Montreal wants tolls on all south shore spans
Montreal’s executive committee called for tolls on all south shore spans, including the new Champlain bridge.
Réal Ménard, executive committee member in charge of transport, made the announcement at a news conference Sunday morning.
“A toll system is very important for us because we provide new money to pay for the public transportation system,” said Ménard.
Mayor Michael Applebaum sent a letter to federal Transport minister Denis Lebel saying the city wants the new Champlain to have eight lanes, two of which would be reserved for public transit.
The exact kind of public transit system will be determined by the Montreal transit agency (AMT), the city said, this coming spring.
The city is throwing its support behind a light rail system which would run from the south shore, onto the new Champlain, through Griffintown and end in the downtown core.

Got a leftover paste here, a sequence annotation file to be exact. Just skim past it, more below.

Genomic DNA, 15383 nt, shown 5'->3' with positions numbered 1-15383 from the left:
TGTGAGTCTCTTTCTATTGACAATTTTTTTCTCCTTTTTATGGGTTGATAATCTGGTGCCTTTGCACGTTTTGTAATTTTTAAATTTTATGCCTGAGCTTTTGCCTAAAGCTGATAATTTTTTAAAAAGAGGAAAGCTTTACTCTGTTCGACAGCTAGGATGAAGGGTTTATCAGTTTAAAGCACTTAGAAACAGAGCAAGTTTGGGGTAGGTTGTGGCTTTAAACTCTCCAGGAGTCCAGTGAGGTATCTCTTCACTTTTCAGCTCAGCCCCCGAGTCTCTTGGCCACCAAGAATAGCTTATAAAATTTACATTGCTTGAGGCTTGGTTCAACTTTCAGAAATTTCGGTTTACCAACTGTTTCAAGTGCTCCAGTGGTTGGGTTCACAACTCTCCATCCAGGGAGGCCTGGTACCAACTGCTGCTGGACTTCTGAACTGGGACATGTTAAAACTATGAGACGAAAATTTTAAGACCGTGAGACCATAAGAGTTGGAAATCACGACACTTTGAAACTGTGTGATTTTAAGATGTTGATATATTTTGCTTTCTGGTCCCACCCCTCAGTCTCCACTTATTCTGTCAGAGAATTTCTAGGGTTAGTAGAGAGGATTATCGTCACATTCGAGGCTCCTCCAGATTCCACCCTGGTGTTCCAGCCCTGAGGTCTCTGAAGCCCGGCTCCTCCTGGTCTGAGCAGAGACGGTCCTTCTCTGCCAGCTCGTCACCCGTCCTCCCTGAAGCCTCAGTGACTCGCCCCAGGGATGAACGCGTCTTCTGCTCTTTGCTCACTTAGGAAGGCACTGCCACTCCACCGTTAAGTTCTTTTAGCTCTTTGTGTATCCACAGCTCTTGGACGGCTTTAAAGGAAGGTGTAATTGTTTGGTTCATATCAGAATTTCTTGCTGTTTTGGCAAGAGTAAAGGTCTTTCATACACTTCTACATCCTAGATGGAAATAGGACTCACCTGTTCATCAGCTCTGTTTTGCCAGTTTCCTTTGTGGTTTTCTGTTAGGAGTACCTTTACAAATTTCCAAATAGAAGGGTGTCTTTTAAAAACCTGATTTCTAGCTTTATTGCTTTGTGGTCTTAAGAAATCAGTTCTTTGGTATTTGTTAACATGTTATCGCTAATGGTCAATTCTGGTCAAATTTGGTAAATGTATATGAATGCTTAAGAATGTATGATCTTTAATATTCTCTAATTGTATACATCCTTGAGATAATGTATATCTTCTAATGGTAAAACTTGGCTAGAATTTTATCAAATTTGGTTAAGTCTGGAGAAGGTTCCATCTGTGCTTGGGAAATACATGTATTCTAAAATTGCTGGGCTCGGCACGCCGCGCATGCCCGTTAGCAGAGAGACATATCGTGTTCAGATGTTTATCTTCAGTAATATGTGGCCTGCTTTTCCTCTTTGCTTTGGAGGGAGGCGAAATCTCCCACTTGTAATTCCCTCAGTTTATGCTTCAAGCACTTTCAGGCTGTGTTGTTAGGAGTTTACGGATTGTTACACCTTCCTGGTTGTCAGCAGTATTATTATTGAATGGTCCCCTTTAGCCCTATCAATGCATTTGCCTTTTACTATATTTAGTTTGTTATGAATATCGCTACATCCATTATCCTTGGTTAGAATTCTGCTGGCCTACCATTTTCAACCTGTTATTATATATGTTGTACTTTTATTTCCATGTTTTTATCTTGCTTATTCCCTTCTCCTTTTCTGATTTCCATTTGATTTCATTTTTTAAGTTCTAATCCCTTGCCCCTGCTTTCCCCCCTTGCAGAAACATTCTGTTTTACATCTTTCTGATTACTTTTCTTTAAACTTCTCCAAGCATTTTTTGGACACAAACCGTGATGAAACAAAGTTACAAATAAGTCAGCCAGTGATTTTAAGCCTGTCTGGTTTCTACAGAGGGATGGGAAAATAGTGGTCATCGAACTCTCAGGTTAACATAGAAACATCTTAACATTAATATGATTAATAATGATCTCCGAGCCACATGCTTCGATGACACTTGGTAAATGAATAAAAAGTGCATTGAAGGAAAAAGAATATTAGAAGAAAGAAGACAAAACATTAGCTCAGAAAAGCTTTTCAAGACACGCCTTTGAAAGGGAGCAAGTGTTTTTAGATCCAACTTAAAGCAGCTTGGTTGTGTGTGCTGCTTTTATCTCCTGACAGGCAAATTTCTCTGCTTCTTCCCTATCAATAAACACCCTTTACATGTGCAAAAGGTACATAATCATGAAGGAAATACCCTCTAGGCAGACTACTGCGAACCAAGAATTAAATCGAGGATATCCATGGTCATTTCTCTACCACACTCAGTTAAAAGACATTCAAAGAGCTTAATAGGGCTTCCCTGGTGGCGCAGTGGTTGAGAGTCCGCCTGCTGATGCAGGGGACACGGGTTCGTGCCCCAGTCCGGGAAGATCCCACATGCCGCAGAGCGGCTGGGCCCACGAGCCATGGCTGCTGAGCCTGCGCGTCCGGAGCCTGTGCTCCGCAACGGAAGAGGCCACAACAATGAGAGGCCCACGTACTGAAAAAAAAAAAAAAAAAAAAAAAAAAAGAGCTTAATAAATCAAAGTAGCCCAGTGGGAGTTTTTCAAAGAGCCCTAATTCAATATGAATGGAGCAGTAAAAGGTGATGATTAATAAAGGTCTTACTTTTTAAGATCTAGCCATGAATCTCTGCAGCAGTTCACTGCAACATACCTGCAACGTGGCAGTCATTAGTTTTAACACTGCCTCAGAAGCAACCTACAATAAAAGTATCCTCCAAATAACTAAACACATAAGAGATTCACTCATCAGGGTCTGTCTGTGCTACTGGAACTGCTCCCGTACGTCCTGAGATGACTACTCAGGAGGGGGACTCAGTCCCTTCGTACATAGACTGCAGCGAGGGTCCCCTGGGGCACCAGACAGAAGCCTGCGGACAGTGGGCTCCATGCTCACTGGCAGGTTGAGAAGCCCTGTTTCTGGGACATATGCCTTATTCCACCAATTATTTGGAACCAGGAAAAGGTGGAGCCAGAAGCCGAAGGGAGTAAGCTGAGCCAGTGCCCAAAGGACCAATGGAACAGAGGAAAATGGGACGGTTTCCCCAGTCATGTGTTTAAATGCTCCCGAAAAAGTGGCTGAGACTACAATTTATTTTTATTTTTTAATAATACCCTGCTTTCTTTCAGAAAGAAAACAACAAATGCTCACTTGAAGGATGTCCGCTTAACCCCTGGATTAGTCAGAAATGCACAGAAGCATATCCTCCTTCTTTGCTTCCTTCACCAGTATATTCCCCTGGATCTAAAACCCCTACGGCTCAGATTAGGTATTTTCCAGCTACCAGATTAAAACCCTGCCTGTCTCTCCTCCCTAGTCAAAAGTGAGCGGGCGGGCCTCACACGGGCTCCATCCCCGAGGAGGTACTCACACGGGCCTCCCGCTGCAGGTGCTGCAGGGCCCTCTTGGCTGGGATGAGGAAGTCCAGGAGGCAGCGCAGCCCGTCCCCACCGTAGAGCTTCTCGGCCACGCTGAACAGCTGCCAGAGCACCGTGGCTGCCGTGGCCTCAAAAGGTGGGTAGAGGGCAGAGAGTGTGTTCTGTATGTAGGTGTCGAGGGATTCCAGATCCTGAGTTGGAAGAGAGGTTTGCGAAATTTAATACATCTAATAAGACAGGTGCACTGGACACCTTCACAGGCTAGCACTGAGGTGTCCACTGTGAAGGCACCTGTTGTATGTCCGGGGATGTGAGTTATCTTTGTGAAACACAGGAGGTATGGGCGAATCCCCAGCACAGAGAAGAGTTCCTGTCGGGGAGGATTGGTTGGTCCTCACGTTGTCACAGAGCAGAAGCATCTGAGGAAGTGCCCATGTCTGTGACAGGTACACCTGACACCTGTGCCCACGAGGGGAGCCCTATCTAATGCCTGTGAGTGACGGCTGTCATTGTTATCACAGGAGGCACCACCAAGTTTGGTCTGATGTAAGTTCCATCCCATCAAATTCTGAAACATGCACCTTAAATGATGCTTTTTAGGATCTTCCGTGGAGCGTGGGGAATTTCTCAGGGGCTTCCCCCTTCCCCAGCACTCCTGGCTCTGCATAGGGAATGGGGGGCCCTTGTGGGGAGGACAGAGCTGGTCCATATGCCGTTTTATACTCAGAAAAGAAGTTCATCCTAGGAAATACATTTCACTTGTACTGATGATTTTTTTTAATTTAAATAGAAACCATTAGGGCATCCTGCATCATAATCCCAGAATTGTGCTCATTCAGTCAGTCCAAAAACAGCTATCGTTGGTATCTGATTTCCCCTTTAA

“Of course it is expensive,” admitted Ménard. “It’s close to $2 billion, and that’s the reason why we say if we have the toll system part of the income will be dedicated to the government of Quebec.”
Ménard said that if there is only a toll system on the Champlain, people will avoid using the new span all together.
“You can imagine people will use less the Champlain bridge,” Ménard said. “They’re going to use more the bridge Jacques-Cartier.”
Motorists contribute 7-percent of the city’s public transit system, Ménard said. For those who don’t use busses and metros, he said we are all part of one city and everyone needs to chip in.
He said it is still too early to get into details about how the toll system will work, citing it is now up to the province and the Canadian government to discuss the scenarios.